The luggage tags are designed with a handy pocket made of clear vinyl to slide a name tag with contact information. Unfortunately, I didn’t have vinyl and I didn’t want to drive all the way to the fabric store. (It’s a whole 5 minutes away from the office!)

I decided to improvise…

Improvise on Materials

First attempt: Clear plastic from a paper CD sleeve.
I wasn’t using the CD sleeve and the plastic seemed like it would work. However, the needle penetrations perforated the plastic making it easy to rip away.

Undaunted, I hunted the office for other clear plastic materials…

Second attempt: A Ziplock bag!

I thought I was pretty clever for trying this technique. Again, the needle penetrations perforated the plastic.

Suggestions from office mates: Use a clear shower curtain.

This idea has been used and tested in the building… but sadly there wasn’t a shower curtain in the office. And the nearest retailer is at least 20 minutes away….

Next attempt: Tulle.

I used two layers of tulle and placed water soluble stabilizer on top. This method worked! Plus tulle comes in countless colors to coordinate with my fabric selection for the dresses. The card insert I placed in the pocket is still legible through the tulle.

Next attempt: Sheer ribbon.

I used two layers and placed water soluble stabilizer on top. This method also worked. I prefer the ribbon because it’s easier to work with but that’s just a personal preference.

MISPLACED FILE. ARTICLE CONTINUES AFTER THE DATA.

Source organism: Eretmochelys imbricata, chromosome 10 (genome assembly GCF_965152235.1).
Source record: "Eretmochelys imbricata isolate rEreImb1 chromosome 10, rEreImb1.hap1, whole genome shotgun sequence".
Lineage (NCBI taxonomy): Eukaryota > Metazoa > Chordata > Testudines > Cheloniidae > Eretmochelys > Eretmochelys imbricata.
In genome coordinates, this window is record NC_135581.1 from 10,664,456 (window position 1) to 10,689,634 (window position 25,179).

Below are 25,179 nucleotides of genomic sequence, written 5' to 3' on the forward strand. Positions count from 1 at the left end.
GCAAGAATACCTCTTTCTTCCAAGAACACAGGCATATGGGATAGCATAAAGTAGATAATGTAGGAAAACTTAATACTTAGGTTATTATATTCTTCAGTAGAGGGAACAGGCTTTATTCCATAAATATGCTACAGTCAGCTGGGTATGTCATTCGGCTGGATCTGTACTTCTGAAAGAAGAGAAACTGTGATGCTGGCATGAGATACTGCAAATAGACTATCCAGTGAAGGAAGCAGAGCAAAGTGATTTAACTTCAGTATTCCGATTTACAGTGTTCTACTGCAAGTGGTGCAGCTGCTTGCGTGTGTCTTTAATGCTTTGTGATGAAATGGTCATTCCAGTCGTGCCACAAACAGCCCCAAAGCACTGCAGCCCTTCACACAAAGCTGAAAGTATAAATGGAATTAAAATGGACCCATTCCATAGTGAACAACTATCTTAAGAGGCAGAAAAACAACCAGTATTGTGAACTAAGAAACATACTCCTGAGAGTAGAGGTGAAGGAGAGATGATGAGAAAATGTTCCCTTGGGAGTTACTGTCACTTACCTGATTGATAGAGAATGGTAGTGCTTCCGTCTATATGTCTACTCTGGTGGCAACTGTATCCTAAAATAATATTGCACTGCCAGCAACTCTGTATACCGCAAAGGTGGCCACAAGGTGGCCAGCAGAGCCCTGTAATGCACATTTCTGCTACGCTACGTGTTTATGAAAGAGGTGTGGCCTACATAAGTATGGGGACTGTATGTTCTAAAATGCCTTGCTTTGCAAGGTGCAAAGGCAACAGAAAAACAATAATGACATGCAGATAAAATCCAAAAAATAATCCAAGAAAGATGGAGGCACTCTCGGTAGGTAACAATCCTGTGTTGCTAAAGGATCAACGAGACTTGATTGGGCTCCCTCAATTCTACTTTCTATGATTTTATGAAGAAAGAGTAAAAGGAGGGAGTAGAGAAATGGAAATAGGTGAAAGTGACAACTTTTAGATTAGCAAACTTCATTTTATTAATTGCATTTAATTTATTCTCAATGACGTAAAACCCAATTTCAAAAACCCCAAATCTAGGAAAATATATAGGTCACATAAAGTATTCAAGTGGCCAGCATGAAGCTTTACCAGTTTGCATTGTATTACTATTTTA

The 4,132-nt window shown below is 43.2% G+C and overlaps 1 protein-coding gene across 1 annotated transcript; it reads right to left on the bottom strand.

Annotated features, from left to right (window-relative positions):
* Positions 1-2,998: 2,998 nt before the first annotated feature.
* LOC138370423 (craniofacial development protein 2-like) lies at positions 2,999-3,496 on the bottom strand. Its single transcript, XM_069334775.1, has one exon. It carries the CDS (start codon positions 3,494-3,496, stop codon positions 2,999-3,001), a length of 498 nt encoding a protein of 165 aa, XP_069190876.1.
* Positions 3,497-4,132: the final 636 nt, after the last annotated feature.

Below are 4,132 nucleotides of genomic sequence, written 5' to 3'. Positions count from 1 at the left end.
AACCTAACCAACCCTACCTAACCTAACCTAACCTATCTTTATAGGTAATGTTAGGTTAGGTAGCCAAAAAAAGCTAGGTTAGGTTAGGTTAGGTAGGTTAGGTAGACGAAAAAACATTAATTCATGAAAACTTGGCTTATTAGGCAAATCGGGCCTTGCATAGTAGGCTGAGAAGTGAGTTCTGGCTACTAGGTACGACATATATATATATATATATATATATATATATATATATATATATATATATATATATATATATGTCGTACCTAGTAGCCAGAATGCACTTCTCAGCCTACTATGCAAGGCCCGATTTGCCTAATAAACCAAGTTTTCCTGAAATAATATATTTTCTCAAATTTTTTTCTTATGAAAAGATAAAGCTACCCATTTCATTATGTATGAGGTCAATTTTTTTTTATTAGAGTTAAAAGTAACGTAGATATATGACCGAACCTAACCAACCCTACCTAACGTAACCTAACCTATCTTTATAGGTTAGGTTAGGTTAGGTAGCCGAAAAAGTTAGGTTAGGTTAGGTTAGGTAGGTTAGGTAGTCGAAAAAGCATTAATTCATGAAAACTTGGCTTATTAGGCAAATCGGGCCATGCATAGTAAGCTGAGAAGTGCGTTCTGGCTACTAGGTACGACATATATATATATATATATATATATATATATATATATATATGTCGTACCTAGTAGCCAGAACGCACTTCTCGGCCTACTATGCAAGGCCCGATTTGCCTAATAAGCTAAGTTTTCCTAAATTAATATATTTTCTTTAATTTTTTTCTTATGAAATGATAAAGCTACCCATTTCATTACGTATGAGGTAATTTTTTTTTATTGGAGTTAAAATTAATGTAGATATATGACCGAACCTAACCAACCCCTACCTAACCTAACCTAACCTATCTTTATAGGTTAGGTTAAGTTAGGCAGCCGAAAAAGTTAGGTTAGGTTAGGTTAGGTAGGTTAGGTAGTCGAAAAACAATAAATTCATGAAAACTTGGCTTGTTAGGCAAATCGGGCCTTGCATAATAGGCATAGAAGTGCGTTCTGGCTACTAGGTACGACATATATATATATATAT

All for Me


Sample 1. Pretty Blue!

I selected blue satin fabric for the dress and soft thread colors to coordinate with the fabric. I accidentally stitched the leaves in pink. Surely there are pink leaves found in nature somewhere! I added hot fix pearls to the flowers for added embellishments.

Sample 2. Bridal Party

I selected the same blue satin fabric. This time I stitched everything in white. The blue is subtle enough that it could be used for a bridal shower gift tag. I added the hot fix pearls to the flowers and the buttons. Also consider making one as a Christening ornament for a baby.

Sample 3. Celebrate the Crinkles!

When discussing our serious fabric shortage in the building with Eileen, I came upon a delightful brown crinkle type fabric. I hesitated but had to ask anyway, “will this work or am I crazy?” Fortunately, Eileen encouraged me to try. In fact, she shared a tip to ensure success.

Eileen’s tips:

Add fusible polymesh cut-away stabilizer to the back of the fabric. This will add stability and will also keep the wrinkles in place as you stitch the crinkle fabric. The particular concern was ensuring the stipple stitches would stitch properly on the fabric.

Another tip, the fusible polymesh comes in black. This is especially useful if you’re working with a dark colored fabric. I’ll keep that in mind next time!

I love the added texture this fabric brings to the dress. In fact, I’d wear this dress if it were full size!

Sample 4. Embrace Color!

Now with 3 dresses successfully stitched, I was feeling quite bold. I found a bright yellow satin fabric. I fused polymesh to the back of the fabric. I opted to embrace contrasting colors… and during the process I must admit I got some inspiration from the movie, 27 Dresses. I used two layers of pink tulle for the pocket and of course a bright pink for the stitches. While stitching the flowers I noticed the leaves look like hearts. I decided to skip the flower centers and add hot fix crystals as embellishments.

Have Fun!